Getting back into Nairobi was a welcome change, if for no other reason than the roads were smoother. We were in town for two days then heading out to Kisumu which was in the opposite direction of Masai Mara. While in Nairobi were scheduled to do some pretty cool cultural activities which were going to be packed into those two days.
Our first stop the next morning was the Sheldrick Wildlife Trust. It was founded by Dr. Daphne Sheldrick in 1977 with many wildlife projects, including an anti-poaching initiative. The Trust has an elephant orphanage that rescues baby elephants orphaned by parental death or abandonment. All of the elephants are under five years old and kept for up to three years before they are released back into the wild. We were able to see one of the elephant feedings which was absolutely adorable. The babies are feed human formula bottles which most closely resembles the mother’s milk. They drink 24 liters on three-hour intervals throughout the day.
The Trust offers the public feedings once a week, but you can also sponsor an elephant for a year for $50 and have a semi-private visitation if you ever make it to Nairobi. (https://www.sheldrickwildlifetrust.org/orphans)
Our next stop was the Giraffe Sanctuary which is the same area as the Sheldrake trust. Different from the elephant orphanage the Giraffes sanctuary keeps the giraffes in captivity. Japheth and Miriam two of the handlers told me that the giraffes live longer when they are in captivity. (10-15 years in the wild, 28 in the sanctuary). The giraffes are super gentle but a bit clumsy and can accidental head butt you.
The handlers have bowls of pellet treats made out of oats and other grains that guests can feed the giraffes to interact with them. If you hold a pellet between your lips you can even kiss the giraffes. It was hella dope. I totally did it, which was slimy and a little gross. Giraffe tongues feel just like sandpaper.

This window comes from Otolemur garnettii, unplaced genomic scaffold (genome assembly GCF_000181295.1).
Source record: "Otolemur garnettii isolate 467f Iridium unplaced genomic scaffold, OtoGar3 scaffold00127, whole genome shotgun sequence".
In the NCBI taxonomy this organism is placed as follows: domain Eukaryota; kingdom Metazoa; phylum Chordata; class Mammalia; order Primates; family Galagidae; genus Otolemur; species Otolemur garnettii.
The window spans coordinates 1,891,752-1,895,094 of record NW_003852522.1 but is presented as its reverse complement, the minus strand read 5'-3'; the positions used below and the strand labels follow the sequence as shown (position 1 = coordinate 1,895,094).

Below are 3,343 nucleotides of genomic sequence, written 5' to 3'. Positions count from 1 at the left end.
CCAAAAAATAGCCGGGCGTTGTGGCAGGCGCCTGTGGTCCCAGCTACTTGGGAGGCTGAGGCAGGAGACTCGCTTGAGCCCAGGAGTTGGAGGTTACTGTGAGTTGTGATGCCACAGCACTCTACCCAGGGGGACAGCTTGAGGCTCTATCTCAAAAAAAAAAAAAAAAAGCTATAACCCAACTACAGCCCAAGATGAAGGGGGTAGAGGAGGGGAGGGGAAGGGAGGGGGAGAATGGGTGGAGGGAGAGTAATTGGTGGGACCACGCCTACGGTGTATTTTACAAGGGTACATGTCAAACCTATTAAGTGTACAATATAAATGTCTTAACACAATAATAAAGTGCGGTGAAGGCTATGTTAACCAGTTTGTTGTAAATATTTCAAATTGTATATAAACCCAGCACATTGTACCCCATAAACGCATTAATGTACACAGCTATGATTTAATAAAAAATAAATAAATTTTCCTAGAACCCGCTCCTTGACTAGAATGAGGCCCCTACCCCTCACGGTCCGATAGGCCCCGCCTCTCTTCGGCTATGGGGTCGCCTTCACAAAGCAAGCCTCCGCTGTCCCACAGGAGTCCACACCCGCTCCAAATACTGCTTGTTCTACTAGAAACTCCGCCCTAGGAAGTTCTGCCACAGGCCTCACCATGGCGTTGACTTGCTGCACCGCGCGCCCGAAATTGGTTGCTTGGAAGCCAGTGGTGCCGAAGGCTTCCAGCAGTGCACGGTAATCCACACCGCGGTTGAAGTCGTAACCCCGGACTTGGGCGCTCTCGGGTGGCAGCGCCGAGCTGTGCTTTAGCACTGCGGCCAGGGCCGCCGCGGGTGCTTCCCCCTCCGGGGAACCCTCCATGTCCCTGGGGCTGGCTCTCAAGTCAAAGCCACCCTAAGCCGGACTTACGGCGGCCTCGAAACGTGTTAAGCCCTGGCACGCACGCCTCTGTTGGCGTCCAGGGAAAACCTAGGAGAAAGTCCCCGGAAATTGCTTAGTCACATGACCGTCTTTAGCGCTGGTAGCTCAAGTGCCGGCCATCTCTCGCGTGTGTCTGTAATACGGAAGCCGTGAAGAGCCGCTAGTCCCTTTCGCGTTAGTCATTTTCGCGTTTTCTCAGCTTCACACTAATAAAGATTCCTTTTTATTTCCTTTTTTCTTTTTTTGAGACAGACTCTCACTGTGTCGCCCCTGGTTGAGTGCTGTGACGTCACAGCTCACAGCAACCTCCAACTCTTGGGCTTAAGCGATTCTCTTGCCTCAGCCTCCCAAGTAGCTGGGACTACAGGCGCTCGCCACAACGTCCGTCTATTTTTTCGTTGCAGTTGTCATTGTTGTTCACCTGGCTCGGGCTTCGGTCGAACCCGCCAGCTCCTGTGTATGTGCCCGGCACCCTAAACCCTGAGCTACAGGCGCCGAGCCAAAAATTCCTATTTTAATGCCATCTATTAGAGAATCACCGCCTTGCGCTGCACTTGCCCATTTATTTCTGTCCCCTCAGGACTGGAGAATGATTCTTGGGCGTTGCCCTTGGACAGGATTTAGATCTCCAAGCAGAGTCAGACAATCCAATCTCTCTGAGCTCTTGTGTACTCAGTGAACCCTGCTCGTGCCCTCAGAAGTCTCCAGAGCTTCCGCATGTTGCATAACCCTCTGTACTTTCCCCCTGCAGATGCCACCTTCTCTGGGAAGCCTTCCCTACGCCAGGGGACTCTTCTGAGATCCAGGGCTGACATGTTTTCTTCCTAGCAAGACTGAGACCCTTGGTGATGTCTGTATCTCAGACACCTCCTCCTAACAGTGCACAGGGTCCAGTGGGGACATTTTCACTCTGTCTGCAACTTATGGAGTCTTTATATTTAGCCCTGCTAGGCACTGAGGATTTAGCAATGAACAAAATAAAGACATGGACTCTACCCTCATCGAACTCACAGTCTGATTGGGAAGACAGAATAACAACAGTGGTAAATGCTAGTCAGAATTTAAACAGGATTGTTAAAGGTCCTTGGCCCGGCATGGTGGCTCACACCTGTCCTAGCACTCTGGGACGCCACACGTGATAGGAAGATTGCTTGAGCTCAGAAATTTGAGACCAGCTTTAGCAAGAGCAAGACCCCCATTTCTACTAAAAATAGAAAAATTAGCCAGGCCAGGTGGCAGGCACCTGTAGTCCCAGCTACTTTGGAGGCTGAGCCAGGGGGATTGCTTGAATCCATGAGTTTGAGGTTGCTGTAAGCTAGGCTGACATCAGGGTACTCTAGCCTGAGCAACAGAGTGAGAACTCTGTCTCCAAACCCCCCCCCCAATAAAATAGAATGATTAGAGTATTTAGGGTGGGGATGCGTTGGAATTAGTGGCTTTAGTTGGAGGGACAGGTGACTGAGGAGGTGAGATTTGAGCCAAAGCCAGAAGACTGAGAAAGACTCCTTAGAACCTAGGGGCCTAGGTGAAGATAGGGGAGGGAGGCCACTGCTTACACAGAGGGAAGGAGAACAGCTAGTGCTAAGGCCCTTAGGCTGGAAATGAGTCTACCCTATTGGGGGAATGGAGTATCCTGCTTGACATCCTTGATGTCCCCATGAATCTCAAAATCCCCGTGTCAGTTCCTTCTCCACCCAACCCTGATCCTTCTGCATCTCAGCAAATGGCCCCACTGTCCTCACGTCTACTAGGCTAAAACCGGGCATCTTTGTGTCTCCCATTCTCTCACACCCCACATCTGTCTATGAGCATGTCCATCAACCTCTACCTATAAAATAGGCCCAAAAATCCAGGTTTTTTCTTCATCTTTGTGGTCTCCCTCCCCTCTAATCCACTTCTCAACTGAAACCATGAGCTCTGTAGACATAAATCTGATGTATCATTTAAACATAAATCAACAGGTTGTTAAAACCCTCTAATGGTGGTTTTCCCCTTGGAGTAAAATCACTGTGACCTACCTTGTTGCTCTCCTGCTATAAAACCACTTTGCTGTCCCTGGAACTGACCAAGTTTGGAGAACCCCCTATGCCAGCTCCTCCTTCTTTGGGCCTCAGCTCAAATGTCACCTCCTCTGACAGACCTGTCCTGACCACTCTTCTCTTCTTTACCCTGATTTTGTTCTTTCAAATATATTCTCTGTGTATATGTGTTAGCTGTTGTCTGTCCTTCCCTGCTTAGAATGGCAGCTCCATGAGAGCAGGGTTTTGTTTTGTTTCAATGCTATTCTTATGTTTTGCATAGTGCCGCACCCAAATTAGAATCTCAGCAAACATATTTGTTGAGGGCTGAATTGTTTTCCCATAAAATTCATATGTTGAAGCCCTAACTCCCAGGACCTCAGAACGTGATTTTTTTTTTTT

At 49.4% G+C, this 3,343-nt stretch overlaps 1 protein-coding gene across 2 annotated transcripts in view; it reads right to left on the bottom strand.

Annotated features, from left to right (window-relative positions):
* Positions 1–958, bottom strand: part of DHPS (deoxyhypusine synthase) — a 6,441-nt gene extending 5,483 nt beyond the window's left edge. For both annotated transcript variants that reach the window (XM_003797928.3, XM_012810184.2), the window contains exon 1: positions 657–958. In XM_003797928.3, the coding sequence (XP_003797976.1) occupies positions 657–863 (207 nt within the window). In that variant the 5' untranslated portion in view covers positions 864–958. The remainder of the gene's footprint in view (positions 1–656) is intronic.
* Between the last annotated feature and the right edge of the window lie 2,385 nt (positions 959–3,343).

Our last stop for the day was to the Kenya Cultural center. We were able to view 13 of there traditional tribal dances from the various regions. I even got pulled on stage to dance (insert introvert horror). There are also replicas communities of the 42 different Kenyan tribes. We were able to view the different ways in which they constructed their homes and communities based on region and need.
I also learned a valuable lesson viewing the different tribal homes: You always want to be the first wife. She gets the biggest house and food storage. It was also interesting that tribes like the Mejikhende built homes specifically to house grandparents and the grandchildren would stay there helping to care for the grandparents. I love that.
Before heading out to Kisumu we stopped by the City Park. It was early so there weren’t many people out. I loved this because it was quiet and I was just able to take in the trees and things. There are monkeys freely roaming around the park that you can feel peanut which I totally did. There are homeless folks that live in the park and that will run up on you and jack your cell phone, so you have to be vigilant about not having your valuables just out. That’s all, for now, good people!
Love and Light,